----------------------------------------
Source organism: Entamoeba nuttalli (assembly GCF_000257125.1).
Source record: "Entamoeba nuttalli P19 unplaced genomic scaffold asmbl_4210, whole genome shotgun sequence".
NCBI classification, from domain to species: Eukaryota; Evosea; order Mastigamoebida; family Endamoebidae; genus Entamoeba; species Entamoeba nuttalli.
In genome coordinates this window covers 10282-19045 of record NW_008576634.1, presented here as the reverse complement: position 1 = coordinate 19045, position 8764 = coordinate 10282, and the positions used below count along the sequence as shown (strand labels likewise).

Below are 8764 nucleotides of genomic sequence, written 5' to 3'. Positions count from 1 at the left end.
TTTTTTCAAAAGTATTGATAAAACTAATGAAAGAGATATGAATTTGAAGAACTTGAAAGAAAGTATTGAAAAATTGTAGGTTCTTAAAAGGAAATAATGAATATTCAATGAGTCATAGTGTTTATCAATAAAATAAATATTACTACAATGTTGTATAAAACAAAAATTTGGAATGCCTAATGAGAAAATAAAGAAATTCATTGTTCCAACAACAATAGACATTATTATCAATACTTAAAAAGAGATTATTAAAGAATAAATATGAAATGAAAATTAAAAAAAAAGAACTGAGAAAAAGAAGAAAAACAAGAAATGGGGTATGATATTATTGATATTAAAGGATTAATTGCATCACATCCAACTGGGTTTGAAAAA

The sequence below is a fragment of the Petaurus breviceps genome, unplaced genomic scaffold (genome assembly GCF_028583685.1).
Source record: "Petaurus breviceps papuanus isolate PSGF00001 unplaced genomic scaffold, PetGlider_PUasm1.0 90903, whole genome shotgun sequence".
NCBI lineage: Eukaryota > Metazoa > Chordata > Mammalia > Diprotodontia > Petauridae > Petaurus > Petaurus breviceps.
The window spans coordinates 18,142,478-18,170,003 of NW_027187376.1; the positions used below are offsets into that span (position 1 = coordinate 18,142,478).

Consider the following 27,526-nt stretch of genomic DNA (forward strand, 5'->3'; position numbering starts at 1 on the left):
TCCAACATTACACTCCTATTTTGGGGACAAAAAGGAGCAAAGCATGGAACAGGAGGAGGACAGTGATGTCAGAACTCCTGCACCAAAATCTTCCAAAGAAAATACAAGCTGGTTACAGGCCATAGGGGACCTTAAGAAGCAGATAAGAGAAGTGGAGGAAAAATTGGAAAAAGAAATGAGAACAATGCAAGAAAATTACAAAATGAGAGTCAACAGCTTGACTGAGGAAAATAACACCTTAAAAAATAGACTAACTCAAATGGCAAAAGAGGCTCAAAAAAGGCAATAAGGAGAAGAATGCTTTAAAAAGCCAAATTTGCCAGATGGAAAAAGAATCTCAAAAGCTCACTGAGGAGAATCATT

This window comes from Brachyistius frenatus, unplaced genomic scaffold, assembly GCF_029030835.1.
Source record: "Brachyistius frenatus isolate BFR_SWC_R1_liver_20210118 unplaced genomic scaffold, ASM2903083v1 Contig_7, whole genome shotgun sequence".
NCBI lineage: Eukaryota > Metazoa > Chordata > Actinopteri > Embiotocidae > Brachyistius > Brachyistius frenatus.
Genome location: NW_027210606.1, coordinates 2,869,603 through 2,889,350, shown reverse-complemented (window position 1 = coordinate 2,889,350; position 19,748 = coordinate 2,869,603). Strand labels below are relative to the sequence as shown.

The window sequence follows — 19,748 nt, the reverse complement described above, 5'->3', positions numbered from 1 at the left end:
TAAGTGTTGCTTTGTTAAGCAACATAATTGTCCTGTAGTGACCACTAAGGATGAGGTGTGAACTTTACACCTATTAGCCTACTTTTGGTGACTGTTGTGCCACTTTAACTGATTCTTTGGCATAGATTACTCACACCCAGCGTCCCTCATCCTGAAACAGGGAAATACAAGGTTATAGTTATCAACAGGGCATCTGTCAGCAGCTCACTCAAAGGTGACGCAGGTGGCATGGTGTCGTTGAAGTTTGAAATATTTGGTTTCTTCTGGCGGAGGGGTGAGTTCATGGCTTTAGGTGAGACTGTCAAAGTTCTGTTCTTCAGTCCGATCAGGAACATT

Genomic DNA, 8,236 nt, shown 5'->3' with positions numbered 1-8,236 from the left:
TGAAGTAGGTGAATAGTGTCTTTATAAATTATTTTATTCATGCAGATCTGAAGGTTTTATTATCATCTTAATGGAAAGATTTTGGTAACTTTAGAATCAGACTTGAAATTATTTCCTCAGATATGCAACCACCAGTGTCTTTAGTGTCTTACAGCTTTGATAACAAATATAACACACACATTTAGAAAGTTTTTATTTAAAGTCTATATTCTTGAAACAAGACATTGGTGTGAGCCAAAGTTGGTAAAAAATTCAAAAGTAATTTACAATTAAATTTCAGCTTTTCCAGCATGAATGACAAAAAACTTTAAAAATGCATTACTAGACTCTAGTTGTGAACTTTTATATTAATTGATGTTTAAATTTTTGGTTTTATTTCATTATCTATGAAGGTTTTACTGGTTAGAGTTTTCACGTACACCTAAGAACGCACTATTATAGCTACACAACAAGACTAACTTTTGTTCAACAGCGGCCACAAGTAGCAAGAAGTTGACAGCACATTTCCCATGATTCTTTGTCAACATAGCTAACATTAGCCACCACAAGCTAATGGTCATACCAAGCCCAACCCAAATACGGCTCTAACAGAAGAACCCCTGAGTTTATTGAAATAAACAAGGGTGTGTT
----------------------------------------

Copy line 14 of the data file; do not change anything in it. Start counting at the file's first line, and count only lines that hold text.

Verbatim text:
Source record: "Brachyistius frenatus isolate BFR_SWC_R1_liver_20210118 unplaced genomic scaffold, ASM2903083v1 Contig_7, whole genome shotgun sequence".